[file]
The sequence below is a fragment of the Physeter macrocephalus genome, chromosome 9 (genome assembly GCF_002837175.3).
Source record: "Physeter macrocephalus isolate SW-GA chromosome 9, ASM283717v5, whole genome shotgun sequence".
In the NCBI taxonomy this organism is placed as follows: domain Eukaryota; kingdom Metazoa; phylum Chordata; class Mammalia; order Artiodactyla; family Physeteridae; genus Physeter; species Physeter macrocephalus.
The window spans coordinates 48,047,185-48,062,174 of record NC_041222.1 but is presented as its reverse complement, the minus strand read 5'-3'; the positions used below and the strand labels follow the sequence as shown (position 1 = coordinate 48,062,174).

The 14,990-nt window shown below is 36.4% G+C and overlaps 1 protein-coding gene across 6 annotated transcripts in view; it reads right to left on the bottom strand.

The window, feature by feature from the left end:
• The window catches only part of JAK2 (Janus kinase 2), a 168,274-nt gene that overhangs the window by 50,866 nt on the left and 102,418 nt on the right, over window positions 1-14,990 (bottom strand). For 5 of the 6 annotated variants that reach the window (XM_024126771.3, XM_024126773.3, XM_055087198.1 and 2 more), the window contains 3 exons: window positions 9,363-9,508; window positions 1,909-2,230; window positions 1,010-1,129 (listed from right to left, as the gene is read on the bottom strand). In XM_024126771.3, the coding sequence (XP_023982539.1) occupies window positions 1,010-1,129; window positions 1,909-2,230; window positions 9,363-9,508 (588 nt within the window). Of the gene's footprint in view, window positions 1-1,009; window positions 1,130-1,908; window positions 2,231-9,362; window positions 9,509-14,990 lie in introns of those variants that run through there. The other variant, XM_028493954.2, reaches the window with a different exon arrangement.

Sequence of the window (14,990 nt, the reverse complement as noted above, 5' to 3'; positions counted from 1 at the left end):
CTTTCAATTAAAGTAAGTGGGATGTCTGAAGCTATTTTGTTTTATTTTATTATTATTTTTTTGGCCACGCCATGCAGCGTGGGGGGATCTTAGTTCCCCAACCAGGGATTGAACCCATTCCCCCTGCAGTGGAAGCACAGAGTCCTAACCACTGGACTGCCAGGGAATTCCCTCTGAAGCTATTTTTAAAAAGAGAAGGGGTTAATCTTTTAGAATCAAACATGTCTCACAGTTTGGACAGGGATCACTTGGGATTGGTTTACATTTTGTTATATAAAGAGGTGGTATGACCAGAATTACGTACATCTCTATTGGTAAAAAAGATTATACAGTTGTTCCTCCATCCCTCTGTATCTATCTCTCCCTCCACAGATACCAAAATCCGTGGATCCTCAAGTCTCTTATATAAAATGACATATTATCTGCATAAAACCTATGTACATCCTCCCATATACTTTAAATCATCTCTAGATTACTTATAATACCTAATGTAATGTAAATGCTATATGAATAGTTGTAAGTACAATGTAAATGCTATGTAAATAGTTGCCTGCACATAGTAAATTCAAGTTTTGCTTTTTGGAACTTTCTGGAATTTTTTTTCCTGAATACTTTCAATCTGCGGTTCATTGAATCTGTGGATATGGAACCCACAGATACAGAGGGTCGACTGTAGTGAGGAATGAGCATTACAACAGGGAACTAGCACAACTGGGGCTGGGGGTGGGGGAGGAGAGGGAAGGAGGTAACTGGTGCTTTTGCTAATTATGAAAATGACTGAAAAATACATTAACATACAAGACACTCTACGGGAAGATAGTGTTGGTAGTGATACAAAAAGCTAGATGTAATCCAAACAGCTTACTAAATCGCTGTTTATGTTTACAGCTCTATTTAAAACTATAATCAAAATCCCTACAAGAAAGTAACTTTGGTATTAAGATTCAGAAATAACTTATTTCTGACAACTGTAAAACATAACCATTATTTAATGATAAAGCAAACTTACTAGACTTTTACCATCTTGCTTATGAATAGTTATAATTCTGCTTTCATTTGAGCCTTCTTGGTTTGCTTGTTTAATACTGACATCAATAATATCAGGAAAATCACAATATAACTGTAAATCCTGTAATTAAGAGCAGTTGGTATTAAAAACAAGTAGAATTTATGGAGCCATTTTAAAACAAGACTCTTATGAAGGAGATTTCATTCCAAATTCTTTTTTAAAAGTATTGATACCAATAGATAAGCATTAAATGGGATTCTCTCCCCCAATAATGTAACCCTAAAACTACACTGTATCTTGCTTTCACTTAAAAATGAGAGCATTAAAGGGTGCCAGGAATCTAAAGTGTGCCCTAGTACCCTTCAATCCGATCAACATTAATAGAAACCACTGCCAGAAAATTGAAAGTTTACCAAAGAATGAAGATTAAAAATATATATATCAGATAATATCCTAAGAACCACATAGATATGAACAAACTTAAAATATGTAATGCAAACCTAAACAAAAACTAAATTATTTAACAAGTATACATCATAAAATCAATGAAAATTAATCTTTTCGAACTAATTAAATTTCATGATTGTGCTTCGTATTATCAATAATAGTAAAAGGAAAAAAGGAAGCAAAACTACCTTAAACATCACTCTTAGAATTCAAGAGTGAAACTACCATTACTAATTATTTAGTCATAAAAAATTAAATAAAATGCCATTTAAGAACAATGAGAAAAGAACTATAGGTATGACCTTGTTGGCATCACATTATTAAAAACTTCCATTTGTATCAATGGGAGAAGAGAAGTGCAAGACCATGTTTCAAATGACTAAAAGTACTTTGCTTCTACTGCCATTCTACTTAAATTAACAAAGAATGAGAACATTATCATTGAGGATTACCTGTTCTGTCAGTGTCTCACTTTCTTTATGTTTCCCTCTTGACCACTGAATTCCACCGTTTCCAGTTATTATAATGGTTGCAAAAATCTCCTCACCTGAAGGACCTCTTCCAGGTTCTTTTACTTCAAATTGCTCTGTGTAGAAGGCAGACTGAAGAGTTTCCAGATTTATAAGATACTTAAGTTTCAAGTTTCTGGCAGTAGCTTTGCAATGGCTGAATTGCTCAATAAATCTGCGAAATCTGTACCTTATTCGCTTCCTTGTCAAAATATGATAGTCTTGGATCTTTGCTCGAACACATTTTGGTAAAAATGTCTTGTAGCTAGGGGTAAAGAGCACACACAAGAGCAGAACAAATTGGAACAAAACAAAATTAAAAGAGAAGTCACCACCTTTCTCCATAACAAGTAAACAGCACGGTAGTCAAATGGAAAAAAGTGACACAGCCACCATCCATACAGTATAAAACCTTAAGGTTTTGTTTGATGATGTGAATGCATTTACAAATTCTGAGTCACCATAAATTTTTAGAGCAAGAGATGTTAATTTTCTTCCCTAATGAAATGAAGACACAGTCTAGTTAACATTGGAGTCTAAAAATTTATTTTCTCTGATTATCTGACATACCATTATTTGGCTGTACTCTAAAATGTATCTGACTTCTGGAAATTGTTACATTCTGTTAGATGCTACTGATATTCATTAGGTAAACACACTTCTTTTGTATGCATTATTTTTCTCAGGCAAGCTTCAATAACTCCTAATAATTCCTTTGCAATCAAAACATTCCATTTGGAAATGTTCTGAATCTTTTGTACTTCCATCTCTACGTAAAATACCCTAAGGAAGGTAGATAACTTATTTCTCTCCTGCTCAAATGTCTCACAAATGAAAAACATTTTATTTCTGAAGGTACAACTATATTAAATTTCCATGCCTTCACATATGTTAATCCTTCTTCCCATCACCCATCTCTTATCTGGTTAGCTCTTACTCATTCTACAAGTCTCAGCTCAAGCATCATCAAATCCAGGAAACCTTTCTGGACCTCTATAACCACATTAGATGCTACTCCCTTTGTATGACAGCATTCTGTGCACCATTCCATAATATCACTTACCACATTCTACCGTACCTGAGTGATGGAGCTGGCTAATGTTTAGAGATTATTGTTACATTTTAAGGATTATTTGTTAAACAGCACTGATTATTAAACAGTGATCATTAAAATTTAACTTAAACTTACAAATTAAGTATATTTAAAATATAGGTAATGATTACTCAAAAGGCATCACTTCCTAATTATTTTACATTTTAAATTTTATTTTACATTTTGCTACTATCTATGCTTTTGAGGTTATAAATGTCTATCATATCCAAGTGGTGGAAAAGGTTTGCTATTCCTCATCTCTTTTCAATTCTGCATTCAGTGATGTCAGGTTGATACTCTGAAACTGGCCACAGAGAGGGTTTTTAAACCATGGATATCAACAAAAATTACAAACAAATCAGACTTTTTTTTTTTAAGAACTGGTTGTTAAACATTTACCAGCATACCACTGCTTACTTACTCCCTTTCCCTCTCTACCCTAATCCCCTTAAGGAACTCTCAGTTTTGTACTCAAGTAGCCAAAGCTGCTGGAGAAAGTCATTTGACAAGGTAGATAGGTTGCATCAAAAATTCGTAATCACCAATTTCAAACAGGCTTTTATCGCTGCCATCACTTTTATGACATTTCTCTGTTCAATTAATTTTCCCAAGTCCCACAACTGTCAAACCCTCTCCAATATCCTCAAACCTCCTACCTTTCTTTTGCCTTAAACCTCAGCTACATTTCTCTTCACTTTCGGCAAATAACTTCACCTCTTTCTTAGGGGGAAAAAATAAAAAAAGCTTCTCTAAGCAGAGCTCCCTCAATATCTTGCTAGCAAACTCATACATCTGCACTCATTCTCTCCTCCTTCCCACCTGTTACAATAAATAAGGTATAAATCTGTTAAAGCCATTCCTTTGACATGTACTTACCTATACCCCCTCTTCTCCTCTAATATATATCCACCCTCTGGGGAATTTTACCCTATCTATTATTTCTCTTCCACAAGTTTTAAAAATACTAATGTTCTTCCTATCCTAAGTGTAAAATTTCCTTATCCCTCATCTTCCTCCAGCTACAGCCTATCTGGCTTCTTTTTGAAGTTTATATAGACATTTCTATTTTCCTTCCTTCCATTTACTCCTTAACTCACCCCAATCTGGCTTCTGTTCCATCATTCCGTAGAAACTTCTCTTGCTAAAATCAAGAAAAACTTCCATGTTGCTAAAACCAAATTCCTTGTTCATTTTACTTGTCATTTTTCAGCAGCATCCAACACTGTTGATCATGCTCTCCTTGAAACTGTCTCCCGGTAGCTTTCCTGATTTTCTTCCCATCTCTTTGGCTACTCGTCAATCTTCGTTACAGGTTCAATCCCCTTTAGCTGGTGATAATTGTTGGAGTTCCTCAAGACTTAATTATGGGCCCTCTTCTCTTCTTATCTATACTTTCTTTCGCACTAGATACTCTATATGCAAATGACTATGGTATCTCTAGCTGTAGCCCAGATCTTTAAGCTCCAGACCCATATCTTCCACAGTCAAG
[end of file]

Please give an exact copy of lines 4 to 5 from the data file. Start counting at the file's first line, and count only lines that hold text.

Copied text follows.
The window spans coordinates 48,047,185-48,062,174 of record NC_041222.1 but is presented as its reverse complement, the minus strand read 5'-3'; the positions used below and the strand labels follow the sequence as shown (position 1 = coordinate 48,062,174).

The 14,990-nt window shown below is 36.4% G+C and overlaps 1 protein-coding gene across 6 annotated transcripts in view; it reads right to left on the bottom strand.